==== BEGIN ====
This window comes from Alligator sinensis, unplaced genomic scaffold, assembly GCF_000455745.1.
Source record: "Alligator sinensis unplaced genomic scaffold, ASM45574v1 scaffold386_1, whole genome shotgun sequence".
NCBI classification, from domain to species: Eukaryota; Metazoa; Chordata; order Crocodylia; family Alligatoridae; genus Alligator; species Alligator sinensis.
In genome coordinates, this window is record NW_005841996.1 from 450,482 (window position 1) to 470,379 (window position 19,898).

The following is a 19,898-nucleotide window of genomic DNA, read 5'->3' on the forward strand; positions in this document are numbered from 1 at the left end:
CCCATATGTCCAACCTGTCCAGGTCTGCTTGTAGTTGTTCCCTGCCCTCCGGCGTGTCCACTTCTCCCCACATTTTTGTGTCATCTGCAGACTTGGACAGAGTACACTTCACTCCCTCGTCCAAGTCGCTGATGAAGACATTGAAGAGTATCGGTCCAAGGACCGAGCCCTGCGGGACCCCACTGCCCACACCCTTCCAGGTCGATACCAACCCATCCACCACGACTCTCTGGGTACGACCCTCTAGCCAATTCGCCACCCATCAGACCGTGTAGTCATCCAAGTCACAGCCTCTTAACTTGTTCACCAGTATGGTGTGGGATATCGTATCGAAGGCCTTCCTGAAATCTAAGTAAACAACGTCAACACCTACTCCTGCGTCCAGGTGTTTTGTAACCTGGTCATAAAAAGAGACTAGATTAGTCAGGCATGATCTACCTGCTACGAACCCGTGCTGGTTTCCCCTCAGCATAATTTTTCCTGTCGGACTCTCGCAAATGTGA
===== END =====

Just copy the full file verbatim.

This window comes from Alligator sinensis, unplaced genomic scaffold, assembly GCF_000455745.1.
Source record: "Alligator sinensis unplaced genomic scaffold, ASM45574v1 scaffold386_1, whole genome shotgun sequence".
NCBI classification, from domain to species: Eukaryota; Metazoa; Chordata; order Crocodylia; family Alligatoridae; genus Alligator; species Alligator sinensis.
In genome coordinates, this window is record NW_005841996.1 from 450,482 (window position 1) to 470,379 (window position 19,898).

The following is a 19,898-nucleotide window of genomic DNA, read 5'->3' on the forward strand; positions in this document are numbered from 1 at the left end:
CCCATATGTCCAACCTGTCCAGGTCTGCTTGTAGTTGTTCCCTGCCCTCCGGCGTGTCCACTTCTCCCCACATTTTTGTGTCATCTGCAGACTTGGACAGAGTACACTTCACTCCCTCGTCCAAGTCGCTGATGAAGACATTGAAGAGTATCGGTCCAAGGACCGAGCCCTGCGGGACCCCACTGCCCACACCCTTCCAGGTCGATACCAACCCATCCACCACGACTCTCTGGGTACGACCCTCTAGCCAATTCGCCACCCATCAGACCGTGTAGTCATCCAAGTCACAGCCTCTTAACTTGTTCACCAGTATGGTGTGGGATATCGTATCGAAGGCCTTCCTGAAATCTAAGTAAACAACGTCAACACCTACTCCTGCGTCCAGGTGTTTTGTAACCTGGTCATAAAAAGAGACTAGATTAGTCAGGCATGATCTACCTGCTACGAACCCGTGCTGGTTTCCCCTCAGCATAATTTTTCCTGTCGGACTCTCGCAAATGTGA